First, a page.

guest review by A. David Lewis , Ph.D., Instructor
Massachusetts College of Pharmacy and Health Sciences
Helpfully, Professor George Marcus of University of California, Irvine explains in its Foreword that Lissa: A Story about Medical Promise, Friendship, and Revolutionis a daring instance of public anthropology, a graphic novel ethnography that “tests its ideas, arguments, and findings as vernacular storytelling across cultures” (14). Its authors, Sherine Hamdy and Coleman Nye, in tandem attempt to interweave their areas of research – “how social contexts shape medical decisions in very different sites – Coleman in the US, [Hamdy] in Egypt – and on very different issues – Coleman on genetic risk for cancer and [Hamdy] on kidney failure and organ transplantation” (264) – even as they work to translate it through the art of Sarula Bao, Caroline Brewer, and Marc Parentaeu. The Brown University and Rhode Island School of Design (RISD) collaboration becomes a beautiful chimera in the sense that Lissa is a truly hybrid thing, in content and in form, not a fantasy. That synthesis of scholars, artists, and pioneers is Lissa, the first of University of Toronto Press’s ethnoGraphic line. Marcus provides a functional umbrella category for a work that is just as much about (post-)colonial power, the Arab Spring, women’s education, body perception, women’s rights, familial relationships, technology, guerilla art, radicalism, cancer narratives, loss, mourning, and hope. Lissa is all those things – and, true to the title’s translation from Arabic, there’s still time for it to be even more.
As young girls in Cairo, Anna and Layla strike up an unlikely friendship that crosses class, cultural, and religious divides. Their relationship emerges despite the imbalance bewteen Layla’s native working-class family serving Anna’s oil executive American father; their bond becomes enduring as Anna’s mother is diagnosed with, battles against, and succumbs to breast cancer. Five years and thousands of miles later, Anna learns that she, too, may carry the hereditary cancer gene responsible for her mother’s death. Meanwhile, Layla’s family back in Egypt is faced with a difficult decision about kidney transplantation for her ailing father who, due to his faith, strongly opposes such a procedure. Yet, Layla’s hard-won education as a young doctor places her at a distance from her parents’ traditional views as well as Anna’s own medical preferences. Their rapport is put to the test when these health crises reveal stark differences in their perspectives…until the revolutionary unrest of the Arab Spring changes all their lives forever.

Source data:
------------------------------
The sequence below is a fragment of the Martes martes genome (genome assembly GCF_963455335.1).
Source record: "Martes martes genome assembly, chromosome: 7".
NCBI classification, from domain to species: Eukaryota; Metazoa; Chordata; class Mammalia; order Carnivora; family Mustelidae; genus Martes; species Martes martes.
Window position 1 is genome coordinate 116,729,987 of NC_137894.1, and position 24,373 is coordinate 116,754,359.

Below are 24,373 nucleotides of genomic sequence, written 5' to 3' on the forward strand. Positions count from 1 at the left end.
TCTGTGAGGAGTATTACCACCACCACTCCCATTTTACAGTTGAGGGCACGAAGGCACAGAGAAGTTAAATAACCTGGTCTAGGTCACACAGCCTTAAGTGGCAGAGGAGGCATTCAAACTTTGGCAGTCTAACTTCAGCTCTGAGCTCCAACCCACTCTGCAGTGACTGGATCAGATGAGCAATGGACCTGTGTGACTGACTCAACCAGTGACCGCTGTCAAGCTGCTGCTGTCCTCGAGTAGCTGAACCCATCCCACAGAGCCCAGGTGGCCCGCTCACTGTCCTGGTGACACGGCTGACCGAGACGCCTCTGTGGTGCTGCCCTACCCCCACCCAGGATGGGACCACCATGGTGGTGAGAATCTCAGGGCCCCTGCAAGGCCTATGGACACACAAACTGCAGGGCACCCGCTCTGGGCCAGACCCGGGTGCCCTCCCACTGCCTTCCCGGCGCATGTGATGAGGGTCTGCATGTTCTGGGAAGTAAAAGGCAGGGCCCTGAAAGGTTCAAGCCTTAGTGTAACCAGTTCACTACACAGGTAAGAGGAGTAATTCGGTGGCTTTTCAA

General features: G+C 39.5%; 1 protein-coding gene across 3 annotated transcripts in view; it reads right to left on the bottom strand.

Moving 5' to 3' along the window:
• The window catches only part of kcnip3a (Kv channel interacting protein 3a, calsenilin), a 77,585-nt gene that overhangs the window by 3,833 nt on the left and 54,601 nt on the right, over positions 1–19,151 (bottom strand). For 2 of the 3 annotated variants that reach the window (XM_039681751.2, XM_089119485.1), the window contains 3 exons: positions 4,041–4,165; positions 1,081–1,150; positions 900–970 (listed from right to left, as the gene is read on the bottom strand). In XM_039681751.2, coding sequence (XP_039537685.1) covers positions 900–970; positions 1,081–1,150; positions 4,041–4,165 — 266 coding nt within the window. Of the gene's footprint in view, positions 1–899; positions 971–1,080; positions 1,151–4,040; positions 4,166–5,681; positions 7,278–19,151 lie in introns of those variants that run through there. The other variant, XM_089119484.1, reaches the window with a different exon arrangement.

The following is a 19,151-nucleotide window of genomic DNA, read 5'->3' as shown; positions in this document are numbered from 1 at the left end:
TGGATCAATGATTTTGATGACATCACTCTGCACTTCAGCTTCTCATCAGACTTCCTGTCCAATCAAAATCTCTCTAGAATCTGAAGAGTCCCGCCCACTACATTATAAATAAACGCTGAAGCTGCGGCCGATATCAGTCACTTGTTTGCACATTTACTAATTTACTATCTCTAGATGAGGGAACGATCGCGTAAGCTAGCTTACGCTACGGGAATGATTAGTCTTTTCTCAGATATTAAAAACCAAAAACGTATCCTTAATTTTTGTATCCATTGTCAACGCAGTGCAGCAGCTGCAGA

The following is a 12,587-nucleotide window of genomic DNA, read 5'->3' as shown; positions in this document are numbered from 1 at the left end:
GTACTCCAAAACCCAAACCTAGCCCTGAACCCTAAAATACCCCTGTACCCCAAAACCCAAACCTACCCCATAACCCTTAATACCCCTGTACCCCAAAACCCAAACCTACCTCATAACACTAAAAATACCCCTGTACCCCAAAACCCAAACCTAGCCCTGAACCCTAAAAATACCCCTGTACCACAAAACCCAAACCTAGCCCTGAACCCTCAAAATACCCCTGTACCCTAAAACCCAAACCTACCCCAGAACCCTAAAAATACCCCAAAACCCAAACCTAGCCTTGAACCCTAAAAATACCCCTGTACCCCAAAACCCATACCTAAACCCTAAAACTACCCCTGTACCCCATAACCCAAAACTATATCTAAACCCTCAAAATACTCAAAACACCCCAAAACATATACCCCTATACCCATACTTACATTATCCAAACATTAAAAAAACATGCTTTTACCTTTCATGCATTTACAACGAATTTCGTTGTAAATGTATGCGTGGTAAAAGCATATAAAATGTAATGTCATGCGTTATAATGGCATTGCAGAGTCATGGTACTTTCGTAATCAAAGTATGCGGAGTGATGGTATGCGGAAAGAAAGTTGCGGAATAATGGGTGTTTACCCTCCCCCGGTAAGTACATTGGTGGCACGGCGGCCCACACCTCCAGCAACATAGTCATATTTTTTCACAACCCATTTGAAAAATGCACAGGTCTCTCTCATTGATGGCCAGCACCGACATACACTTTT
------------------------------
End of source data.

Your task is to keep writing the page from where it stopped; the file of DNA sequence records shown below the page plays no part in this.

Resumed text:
The value of Lissa extends beyond its bringing anthropological research to life in comic form. Unquestionably, it artfully combines scholarly insights and accessible, visually-rich (and subtlycunning) storytelling to foster greater understanding of global politics, inequalities, and solidarity. And, to boot, it features two fully realized female characters not only passing the Bechdel Test with flying colors but proving more real than even some memoirs’ protagonists.
No, Lissa’s greatest accomplishment is its opening up a landscape that is rich for development; Hamdy, Nye, Bao, Brewer, and Parentaeu demonstrate just how much can be blended together – not into a mishmash but, instead, into a coherent, compelling work – and how universal the human experience can be. Lissa should not only be read as the first in University of Toronto’s new series but, more importantly, as the beginning of things to come.